2. In the event the dispute cannot be resolved through negotiations within six months as of the date of the written notification as mentioned in Item 1 hereof above, then the dispute shall be passed over for consideration to:
a) a competent court or an arbitration court of the Contracting Party, on whose territory the investments were carried out;
b) the Arbitration Institute of the Chamber of Commerce in Stockholm,
c) an “ad hoc” arbitration tribunal, in conformity with the Arbitration Regulations of
the United Nations Commission for International Trade Law (UNCITRAL).
3. The award of arbitration shall be final and binding upon both parties to the dispute. Each Contracting Party shall undertake to execute such an award in conformity with its respective legislation.”
Clearly, the bilateral investment treaty signed in 1998 was intended to protect Ukrainian investments on Russian soil, giving Ukrainian investors the right to seek compensation through investment arbitration were their assets to be expropriated by Russia. As Russia claims that the Crimea is now part of Russia, why should not Ukrainian businesses be able to seek compensation directly against Russia on the basis of the 1998 BIT?
According to Russian apologists, this is impossible, due to the legal issue of whether the Crimea now constitutes a part of Russia as a matter of international law. General principles of international law such as nemo auditur propriam turpitudinem allegans and good faith, however, suggest that Russia may not be entitled to benefit from its own wrongs.
Apologists have also claimed that it is not Russia that is carrying out the expropriations, but instead the Government of the Crimea. While there are issues of the attribution of State responsibility for the acts of the “Government” in the Crimea, many arguments can be made that the acts of the federal district should be attributable to Russia.
Apologists also claim that the lack of Russia’s consent to arbitration with foreign investors in the Crimea will prevent a successful claim against Russia. The bilateral investment treaty, however, does not clearly limit itself to the territory belonging to Russia at the time of signing the treaty.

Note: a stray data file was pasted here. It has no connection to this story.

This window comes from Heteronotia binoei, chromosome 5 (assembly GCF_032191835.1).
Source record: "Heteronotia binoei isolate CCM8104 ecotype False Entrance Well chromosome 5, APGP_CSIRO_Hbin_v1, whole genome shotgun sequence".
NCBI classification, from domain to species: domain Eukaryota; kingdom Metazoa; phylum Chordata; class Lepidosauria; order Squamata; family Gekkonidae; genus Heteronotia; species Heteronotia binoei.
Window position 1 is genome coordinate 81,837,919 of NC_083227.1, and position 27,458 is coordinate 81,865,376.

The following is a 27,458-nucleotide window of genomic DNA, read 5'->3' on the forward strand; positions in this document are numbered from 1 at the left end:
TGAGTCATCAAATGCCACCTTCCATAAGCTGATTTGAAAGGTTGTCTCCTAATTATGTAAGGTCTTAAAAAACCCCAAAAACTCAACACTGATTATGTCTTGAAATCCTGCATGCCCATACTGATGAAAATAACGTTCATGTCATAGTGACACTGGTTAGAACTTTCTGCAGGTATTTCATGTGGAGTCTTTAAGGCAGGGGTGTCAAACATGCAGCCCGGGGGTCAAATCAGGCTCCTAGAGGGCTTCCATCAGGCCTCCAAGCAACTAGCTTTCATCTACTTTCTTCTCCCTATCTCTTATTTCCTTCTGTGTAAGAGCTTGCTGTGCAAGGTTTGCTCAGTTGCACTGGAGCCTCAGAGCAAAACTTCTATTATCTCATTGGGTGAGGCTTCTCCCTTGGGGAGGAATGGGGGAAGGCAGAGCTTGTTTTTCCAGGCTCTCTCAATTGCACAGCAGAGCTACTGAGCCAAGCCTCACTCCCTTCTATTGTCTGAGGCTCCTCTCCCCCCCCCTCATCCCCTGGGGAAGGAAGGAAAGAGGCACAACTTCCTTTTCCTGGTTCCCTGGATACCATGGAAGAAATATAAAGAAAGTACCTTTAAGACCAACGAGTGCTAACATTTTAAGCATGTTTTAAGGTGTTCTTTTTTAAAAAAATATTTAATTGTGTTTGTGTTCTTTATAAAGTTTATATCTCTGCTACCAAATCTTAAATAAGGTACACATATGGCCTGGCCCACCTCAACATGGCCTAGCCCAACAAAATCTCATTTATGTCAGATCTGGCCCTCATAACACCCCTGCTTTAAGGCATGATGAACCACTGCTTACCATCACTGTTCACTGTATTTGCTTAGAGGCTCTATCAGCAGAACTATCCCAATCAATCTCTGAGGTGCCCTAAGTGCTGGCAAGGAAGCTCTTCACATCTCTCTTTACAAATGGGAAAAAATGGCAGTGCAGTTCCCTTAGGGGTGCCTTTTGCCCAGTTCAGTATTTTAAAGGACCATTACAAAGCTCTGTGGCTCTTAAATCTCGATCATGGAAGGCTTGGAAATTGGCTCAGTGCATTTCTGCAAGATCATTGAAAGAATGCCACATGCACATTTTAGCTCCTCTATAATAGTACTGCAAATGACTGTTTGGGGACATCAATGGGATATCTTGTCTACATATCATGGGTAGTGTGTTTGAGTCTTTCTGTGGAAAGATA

While there is no guarantee of success, as the apologists’ arguments are surmountable, Ukrainians whose assets have been expropriated in the Crimea, such as those discussed in the New York Times, should seriously consider the possibility of bringing claims against Russia on the basis of the 1998 Ukraine-Russia bilateral investment treaty.
Moreover, Ukrainians whose assets have been expropriated in the Crimea might consider targeting Russia in a collective arbitration, along the lines of Abaclat and Others v. Argentina, where the arbitral tribunal found that the fact that the claim was a collective claim and that the group of claimants was very large did not hinder the arbitration, since Argentina’s consent to arbitrate included claims presented by multiple claimants. While there are many legal issues with respect to bringing such a collective claim, this could allow the hundreds of individuals in the Crimea whose assets have been expropriated to obtain compensation for the expropriation of their assets and businesses at a relatively low cost.
While collective arbitration against Russia is by no means guaranteed to succeed, the current alternative, appealing to the Russian Supreme Court, is far less likely to yield meaningful results for Ukrainians. Ukrainians whose assets have been expropriated in the Crimea should consider a collective claim on the basis of the 1998 Ukraine-Russia BIT, to ensure that, even if there are not military consequences for its acts, since Russia is armed to the teeth, there are additional financial consequences for Russia’s actions in the Crimea.
– William Kirtley